SCARIEST Bridges On Earth

Date: 2019-09-27 00:01:39

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The world’s most terrifying bridges! From the ancient paths made of ropes and plants to modern marvels at terrifying heights.

#11 Da Nang Golden Bridge
Though comfortably secured in a massive pair of stone hands, the Golden Bridge just outside Da Nang, Vietnam, is still a stomach churning path to walk. The 490-foot-bridge is part of the Ba Na Hills resort and acts as an incredibly vibrant overlook. It towers over the Ba Na Hills with an elevation of almost 4,600 feet above sea level. Luckily, the integrity of the structure is safe with the aged appearance of the bridge being added for effect since the Golden Bridge was built in 2018.
#10 Trift Suspension Bridge
Draping between two peaks within the Swiss Alps is a simple suspension bridge that’s been around for nearly ten years now. The bridge is situated in proximity to the region’s Trift Glacier and surrounding Triftsee lake, a major attraction of the Alps that attracts around twenty thousand tourists annually. Prior to the bridge’s construction, this glacier was used by visitors to access the Trift Hut, a cabin waypoint for hikers and mountaineers under the supervision of the Swiss Alpine Club. But as the glacier has melted, it was no longer at a height capable of traversing and a need for the bridge was born. The first bridge was erected in 2004, but a sturdier replacement would come just five years later and continues to be in service to the day. To reach the bridge, one must take a cable car from Meiringen, then catch a gondola ride. From there, a ninety minute hike will bring you to this narrow, nerve-rattling walkway.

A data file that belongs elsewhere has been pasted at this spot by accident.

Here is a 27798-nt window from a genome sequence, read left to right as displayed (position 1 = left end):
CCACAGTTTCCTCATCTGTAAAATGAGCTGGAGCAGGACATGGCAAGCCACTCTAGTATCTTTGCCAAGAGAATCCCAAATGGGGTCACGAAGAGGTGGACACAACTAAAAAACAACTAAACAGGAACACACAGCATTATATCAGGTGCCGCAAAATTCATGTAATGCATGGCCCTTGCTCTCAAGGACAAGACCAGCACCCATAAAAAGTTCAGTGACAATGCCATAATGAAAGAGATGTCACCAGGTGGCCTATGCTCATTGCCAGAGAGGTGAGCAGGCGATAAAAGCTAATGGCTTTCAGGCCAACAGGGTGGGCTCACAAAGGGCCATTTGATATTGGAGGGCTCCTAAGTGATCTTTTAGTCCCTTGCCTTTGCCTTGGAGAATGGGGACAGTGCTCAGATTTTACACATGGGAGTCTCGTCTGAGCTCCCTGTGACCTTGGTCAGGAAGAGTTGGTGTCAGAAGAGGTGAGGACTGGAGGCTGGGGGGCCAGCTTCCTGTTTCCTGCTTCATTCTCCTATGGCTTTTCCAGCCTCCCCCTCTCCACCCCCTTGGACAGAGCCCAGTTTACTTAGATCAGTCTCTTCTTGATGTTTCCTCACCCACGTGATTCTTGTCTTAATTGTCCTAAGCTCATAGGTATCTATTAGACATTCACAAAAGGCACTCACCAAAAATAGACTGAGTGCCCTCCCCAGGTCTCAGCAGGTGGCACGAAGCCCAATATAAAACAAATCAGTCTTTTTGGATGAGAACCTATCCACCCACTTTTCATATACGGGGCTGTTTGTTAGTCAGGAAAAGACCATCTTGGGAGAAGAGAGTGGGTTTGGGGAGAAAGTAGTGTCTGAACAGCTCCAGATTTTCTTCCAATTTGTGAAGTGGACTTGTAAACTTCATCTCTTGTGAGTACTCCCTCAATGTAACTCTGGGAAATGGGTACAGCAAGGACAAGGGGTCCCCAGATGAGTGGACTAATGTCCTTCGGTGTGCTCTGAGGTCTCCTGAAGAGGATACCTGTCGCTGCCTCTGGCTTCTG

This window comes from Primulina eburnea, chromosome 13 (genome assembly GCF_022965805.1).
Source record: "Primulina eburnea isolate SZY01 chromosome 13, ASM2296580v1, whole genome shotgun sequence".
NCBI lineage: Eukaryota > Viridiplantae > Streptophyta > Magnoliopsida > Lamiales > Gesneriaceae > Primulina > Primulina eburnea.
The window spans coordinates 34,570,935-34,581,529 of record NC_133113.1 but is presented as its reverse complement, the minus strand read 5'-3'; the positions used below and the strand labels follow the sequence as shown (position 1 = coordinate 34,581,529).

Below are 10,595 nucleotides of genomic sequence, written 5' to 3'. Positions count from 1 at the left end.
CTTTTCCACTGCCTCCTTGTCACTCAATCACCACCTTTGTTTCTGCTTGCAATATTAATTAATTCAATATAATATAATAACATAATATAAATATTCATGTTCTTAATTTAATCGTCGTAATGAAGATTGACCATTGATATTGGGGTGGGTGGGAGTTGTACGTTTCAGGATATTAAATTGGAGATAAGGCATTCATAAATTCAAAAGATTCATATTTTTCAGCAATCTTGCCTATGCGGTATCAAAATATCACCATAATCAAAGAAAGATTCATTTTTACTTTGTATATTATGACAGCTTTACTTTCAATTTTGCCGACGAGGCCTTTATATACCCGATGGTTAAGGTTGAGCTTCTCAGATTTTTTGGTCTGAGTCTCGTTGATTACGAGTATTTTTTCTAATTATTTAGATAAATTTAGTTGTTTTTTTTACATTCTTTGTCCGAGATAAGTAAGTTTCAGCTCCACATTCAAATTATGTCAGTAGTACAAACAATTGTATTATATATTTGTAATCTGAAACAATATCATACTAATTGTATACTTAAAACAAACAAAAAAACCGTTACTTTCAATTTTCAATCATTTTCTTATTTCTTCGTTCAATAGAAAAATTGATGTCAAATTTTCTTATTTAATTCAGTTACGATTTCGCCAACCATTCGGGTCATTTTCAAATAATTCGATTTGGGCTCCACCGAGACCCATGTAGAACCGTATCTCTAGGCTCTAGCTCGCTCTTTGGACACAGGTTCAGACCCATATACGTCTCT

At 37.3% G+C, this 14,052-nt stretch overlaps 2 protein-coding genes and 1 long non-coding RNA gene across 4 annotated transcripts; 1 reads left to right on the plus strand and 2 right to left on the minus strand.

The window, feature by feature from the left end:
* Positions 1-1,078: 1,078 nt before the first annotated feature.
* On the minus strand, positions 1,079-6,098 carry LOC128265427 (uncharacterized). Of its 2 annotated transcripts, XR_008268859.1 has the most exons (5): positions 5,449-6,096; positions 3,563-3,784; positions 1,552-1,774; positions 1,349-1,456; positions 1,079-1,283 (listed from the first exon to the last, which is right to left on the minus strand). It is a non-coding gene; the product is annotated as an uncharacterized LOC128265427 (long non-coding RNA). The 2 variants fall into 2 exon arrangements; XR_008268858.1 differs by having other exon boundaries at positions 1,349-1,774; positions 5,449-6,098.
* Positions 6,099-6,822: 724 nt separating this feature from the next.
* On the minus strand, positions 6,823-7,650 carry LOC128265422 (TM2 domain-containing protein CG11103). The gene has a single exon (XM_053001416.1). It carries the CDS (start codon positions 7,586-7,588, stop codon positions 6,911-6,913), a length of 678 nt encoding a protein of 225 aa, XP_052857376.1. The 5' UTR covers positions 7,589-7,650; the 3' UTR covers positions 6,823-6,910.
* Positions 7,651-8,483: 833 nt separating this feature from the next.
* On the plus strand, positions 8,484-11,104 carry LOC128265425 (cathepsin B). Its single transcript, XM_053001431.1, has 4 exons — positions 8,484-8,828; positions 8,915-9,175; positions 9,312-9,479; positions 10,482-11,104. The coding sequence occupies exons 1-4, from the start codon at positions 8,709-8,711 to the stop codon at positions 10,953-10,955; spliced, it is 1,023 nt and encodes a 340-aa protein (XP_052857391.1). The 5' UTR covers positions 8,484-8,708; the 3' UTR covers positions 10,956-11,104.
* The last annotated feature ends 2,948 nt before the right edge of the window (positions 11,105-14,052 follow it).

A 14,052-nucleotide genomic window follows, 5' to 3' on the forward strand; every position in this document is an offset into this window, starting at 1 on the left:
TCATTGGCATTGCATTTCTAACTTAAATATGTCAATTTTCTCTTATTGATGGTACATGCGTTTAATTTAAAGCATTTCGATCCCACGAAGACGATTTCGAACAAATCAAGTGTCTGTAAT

#9 Carrick-a-Rede Rope Bridge
Just off the northeastern coast of Northern Island is the small island known as Carrickarede. Locals have been constructing bridges to reach this rock for centuries, and with each new suspended path comes a new upgrade. Originally, the bridges to this island served the simple purpose of granting access to local salmon fishermen who would use the island as an optimal casting point. But as time went on, the salmon of this region would dry up, making the jump from 300 salmon caught per day in the 1960s to 300 caught per season in 2002. Still, the island has remained a popular tourist stop thanks to the natural beauty of Carrickarede. For many decades, the bridge was simply a single handrail with large gaps between the planks, making for a terrifying path at 98 feet above the rocky coast, but it has since been rebuilt multiple times, now with a wire rope and Douglas fir slats. It’s still a fairly scary walk though, especially in inclement weather, and of the hundreds of thousands of visitors, many must be boated off the island when faced with the task of crossing the Carrick-a-Rede Rope Bridge a second time.